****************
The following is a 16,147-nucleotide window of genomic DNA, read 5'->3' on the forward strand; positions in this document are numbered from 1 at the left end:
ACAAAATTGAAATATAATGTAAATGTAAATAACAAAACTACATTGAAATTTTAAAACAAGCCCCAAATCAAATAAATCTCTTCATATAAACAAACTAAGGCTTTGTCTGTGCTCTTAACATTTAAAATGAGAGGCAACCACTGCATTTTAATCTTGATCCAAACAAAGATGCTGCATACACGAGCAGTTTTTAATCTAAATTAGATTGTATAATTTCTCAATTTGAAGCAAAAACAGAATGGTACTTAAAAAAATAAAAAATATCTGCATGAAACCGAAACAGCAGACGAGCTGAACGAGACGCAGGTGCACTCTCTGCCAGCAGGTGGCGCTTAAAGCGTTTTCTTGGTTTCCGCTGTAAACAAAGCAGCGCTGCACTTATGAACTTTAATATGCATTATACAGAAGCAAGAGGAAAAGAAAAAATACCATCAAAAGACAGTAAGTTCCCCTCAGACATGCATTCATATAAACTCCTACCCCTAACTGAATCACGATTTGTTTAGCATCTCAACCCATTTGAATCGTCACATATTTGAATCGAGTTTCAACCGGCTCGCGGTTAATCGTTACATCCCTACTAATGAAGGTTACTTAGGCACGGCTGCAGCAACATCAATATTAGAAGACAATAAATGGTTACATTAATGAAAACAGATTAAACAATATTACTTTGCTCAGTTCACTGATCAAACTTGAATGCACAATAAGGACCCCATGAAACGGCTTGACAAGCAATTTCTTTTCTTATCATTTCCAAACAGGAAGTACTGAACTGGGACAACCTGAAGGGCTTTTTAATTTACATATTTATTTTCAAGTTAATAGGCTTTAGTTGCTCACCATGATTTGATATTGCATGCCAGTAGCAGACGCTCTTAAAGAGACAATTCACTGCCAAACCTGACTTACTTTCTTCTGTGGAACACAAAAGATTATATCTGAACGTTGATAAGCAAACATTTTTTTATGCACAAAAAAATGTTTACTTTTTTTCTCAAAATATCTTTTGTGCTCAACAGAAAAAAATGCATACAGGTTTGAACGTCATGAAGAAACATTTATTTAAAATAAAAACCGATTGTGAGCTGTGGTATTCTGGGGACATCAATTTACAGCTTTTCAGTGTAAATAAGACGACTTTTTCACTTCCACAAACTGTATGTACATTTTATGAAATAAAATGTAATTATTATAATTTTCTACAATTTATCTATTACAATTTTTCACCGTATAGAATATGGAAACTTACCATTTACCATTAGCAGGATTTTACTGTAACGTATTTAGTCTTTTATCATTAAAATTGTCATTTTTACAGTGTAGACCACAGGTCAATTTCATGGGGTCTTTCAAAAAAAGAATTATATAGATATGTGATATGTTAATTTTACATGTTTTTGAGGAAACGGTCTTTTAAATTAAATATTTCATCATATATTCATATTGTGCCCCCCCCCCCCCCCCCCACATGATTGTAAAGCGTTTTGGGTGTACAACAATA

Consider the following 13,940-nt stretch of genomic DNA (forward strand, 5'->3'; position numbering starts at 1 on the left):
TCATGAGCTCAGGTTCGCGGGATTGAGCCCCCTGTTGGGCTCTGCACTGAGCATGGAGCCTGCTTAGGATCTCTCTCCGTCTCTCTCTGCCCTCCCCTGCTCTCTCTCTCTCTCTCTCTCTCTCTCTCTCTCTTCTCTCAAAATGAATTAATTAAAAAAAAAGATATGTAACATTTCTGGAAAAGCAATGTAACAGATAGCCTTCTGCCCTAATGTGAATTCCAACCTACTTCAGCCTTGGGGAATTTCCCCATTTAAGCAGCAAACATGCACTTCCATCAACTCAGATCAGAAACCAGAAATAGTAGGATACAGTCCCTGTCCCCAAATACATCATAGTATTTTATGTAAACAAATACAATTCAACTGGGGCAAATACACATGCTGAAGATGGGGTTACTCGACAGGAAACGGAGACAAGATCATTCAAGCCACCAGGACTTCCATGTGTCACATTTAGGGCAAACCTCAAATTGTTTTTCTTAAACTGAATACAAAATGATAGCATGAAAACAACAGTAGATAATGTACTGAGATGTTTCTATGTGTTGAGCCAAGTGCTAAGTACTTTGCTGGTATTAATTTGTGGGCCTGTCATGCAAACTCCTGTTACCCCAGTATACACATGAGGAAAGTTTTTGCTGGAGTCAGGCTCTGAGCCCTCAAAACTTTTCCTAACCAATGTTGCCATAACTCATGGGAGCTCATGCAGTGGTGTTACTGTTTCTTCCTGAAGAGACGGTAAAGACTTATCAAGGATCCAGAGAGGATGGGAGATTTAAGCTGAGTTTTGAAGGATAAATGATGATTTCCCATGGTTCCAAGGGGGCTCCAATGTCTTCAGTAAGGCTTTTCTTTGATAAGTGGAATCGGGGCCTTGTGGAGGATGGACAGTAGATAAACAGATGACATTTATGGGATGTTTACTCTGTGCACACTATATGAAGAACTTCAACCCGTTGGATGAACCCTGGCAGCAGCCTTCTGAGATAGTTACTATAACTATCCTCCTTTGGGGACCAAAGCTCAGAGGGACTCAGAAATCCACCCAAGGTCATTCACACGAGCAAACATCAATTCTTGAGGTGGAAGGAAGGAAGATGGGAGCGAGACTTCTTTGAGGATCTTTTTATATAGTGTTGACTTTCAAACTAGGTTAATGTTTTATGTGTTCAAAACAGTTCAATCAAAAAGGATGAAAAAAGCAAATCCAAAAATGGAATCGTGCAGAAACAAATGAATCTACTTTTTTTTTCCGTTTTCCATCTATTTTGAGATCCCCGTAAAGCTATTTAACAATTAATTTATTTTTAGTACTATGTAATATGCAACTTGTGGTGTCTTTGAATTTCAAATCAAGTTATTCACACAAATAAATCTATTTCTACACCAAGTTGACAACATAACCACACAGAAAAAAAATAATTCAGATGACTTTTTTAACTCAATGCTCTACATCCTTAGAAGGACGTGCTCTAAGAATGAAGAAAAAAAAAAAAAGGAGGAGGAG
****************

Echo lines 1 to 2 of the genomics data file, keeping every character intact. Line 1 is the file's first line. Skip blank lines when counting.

The following is a 16,147-nucleotide window of genomic DNA, read 5'->3' on the forward strand; positions in this document are numbered from 1 at the left end:
ACAAAATTGAAATATAATGTAAATGTAAATAACAAAACTACATTGAAATTTTAAAACAAGCCCCAAATCAAATAAATCTCTTCATATAAACAAACTAAGGCTTTGTCTGTGCTCTTAACATTTAAAATGAGAGGCAACCACTGCATTTTAATCTTGATCCAAACAAAGATGCTGCATACACGAGCAGTTTTTAATCTAAATTAGATTGTATAATTTCTCAATTTGAAGCAAAAACAGAATGGTACTTAAAAAAATAAAAAATATCTGCATGAAACCGAAACAGCAGACGAGCTGAACGAGACGCAGGTGCACTCTCTGCCAGCAGGTGGCGCTTAAAGCGTTTTCTTGGTTTCCGCTGTAAACAAAGCAGCGCTGCACTTATGAACTTTAATATGCATTATACAGAAGCAAGAGGAAAAGAAAAAATACCATCAAAAGACAGTAAGTTCCCCTCAGACATGCATTCATATAAACTCCTACCCCTAACTGAATCACGATTTGTTTAGCATCTCAACCCATTTGAATCGTCACATATTTGAATCGAGTTTCAACCGGCTCGCGGTTAATCGTTACATCCCTACTAATGAAGGTTACTTAGGCACGGCTGCAGCAACATCAATATTAGAAGACAATAAATGGTTACATTAATGAAAACAGATTAAACAATATTACTTTGCTCAGTTCACTGATCAAACTTGAATGCACAATAAGGACCCCATGAAACGGCTTGACAAGCAATTTCTTTTCTTATCATTTCCAAACAGGAAGTACTGAACTGGGACAACCTGAAGGGCTTTTTAATTTACATATTTATTTTCAAGTTAATAGGCTTTAGTTGCTCACCATGATTTGATATTGCATGCCAGTAGCAGACGCTCTTAAAGAGACAATTCACTGCCAAACCTGACTTACTTTCTTCTGTGGAACACAAAAGATTATATCTGAACGTTGATAAGCAAACATTTTTTTATGCACAAAAAAATGTTTACTTTTTTTCTCAAAATATCTTTTGTGCTCAACAGAAAAAAATGCATACAGGTTTGAACGTCATGAAGAAACATTTATTTAAAATAAAAACCGATTGTGAGCTGTGGTATTCTGGGGACATCAATTTACAGCTTTTCAGTGTAAATAAGACGACTTTTTCACTTCCACAAACTGTATGTACATTTTATGAAATAAAATGTAATTATTATAATTTTCTACAATTTATCTATTACAATTTTTCACCGTATAGAATATGGAAACTTACCATTTACCATTAGCAGGATTTTACTGTAACGTATTTAGTCTTTTATCATTAAAATTGTCATTTTTACAGTGTAGACCACAGGTCAATTTCATGGGGTCTTTCAAAAAAAGAATTATATAGATATGTGATATGTTAATTTTACATGTTTTTGAGGAAACGGTCTTTTAAATTAAATATTTCATCATATATTCATATTGTGCCCCCCCCCCCCCCCCCCACATGATTGTAAAGCGTTTTGGGTGTACAACAATA